What is V-Blade Planting?
V-Blade planting is a method of mechanical planting on cutover sites. This technique is most applicable to cutover sites that have had some form of site preparation to clear logging debris.
V-Blade planting is accomplished by using a heavy tracked vehicle to pull the planting apparatus. The planter is a heavy planting machine usually enclosed to protect the seedlings and occupant from the weather and limbs or other brush passing over and around the planter.
The planter is heavy because of the roughness of the sites that it is used on and to allow it to cut through root systems and debris that are left on cutover tracts. As the planter is pulled along, a coulter blade cuts through roots and other obstacles opening a narrow slit in the ground. The coulter blade is followed by the planting foot which opens a slightly wider furrow. The furrow should be at least 10 inches deep. The seedlings are placed in a mechanical arm that plants the trees in the furrow at a predetermined spacing.
As the trees are planted, slightly tilted wheels behind the planter pack the seedlings and close up the furrow. Burning, piling, or some other form of site preparation may be needed before planting on sites with heavy debris. A bulldozer equipped with a v-blade can also be used to push debris aside at the same time that the tract is planted. This practice is usually conducted during the months of December through March.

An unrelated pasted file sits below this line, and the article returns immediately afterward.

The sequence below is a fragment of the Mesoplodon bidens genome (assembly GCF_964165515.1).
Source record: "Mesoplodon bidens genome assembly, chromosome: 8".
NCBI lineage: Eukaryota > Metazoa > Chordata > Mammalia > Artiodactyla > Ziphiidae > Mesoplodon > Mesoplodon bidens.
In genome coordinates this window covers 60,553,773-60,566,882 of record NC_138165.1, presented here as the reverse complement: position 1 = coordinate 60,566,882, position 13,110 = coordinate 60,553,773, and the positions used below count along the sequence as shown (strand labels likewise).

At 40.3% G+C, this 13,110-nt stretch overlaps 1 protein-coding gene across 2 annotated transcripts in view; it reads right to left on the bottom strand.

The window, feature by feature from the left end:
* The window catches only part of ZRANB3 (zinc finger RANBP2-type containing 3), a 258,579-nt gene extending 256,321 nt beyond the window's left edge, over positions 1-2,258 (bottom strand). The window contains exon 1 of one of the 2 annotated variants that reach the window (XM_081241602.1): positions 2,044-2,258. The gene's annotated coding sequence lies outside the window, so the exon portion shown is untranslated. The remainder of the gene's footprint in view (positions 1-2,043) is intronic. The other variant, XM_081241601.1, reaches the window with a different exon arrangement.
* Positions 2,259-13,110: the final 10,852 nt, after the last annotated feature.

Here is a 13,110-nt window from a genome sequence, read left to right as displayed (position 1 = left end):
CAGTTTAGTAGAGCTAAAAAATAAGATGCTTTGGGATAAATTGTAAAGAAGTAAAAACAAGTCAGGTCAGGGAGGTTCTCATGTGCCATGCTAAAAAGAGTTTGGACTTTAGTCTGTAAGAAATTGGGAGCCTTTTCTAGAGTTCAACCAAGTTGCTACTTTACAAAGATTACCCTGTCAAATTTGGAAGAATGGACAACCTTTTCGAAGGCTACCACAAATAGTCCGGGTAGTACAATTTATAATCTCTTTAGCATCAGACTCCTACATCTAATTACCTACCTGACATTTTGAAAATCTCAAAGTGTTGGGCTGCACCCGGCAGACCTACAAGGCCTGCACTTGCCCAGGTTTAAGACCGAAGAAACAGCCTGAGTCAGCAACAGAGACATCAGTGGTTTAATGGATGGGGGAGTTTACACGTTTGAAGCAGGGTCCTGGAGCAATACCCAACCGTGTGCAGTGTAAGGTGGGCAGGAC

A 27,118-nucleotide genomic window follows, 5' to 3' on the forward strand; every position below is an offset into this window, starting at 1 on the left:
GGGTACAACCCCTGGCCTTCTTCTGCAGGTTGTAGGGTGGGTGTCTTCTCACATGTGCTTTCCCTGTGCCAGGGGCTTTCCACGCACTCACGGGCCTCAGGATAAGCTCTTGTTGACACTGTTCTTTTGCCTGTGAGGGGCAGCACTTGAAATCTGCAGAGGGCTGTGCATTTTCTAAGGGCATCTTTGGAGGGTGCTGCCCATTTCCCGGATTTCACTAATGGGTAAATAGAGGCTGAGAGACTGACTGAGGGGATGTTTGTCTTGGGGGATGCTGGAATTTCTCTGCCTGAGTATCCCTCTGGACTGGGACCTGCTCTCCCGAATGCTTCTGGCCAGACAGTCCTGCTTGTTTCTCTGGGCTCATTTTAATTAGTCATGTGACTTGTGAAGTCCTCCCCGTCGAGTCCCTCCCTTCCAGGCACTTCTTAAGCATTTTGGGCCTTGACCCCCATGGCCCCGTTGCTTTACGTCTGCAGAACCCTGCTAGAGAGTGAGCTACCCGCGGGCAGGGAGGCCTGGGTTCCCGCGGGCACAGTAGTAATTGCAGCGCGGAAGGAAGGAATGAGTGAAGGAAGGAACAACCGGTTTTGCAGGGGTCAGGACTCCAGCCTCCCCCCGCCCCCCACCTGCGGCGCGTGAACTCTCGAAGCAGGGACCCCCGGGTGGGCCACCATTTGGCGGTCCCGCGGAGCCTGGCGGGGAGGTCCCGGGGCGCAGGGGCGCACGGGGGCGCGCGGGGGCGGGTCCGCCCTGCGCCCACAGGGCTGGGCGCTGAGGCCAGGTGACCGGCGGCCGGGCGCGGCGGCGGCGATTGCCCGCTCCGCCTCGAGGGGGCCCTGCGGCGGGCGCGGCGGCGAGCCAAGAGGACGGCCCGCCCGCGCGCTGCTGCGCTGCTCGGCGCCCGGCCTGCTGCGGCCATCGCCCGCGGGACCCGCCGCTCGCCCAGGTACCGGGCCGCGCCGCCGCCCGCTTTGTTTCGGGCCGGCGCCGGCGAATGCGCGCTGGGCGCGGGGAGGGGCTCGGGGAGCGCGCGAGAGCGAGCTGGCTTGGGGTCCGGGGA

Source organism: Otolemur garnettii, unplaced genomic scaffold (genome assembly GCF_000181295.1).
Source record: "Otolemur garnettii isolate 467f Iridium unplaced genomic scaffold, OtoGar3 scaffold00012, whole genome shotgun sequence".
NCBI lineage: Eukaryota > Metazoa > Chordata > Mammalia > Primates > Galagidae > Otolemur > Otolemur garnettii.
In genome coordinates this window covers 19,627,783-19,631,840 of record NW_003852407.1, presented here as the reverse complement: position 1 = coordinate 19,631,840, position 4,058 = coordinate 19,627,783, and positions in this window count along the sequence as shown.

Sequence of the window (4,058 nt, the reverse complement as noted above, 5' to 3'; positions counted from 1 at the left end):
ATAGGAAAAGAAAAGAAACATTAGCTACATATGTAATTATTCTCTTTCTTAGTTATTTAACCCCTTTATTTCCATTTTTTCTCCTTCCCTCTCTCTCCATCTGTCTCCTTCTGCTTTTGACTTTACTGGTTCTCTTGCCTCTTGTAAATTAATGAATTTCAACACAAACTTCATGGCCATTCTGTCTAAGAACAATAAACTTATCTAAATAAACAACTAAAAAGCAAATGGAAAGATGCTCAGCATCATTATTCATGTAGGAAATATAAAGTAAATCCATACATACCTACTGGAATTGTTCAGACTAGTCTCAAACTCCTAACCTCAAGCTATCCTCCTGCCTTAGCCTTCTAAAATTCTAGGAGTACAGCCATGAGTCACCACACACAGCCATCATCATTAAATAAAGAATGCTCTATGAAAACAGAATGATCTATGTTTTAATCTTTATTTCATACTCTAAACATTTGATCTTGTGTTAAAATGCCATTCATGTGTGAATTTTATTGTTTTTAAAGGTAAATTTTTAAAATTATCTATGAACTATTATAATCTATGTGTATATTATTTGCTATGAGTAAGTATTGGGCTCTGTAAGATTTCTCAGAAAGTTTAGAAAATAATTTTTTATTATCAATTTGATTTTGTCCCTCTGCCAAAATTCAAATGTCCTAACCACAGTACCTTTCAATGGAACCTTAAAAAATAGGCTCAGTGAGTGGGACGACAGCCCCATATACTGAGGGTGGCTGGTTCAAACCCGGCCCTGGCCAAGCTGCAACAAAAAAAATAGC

Several factors need to be considered to ensure a quality planting job.
- Planting operations should be conducted on the contour to prevent possible erosion problems.
- Precautions should be taken to ensure that the planting foot is cutting the furrow to the proper depth, that the packing wheels are closing the furrow properly and that no debris is allowed to fall into the furrow.
- Some areas may be inaccessible due to their small size, steep slopes, excessive wetness, etc. and will have to be hand planted.
- Sites harvested within six months of planting should be planted with pounce treated seedlings to minimize mortality due to pales weevils.
It is recommended that the landowner have a planting contract with the vendor to protect both parties in the event that problems arise.
- Limitations include sites with excessive slope, extreme wetness, and large rock or other debris.
- It is not feasible to plant extremely small tracts with this method.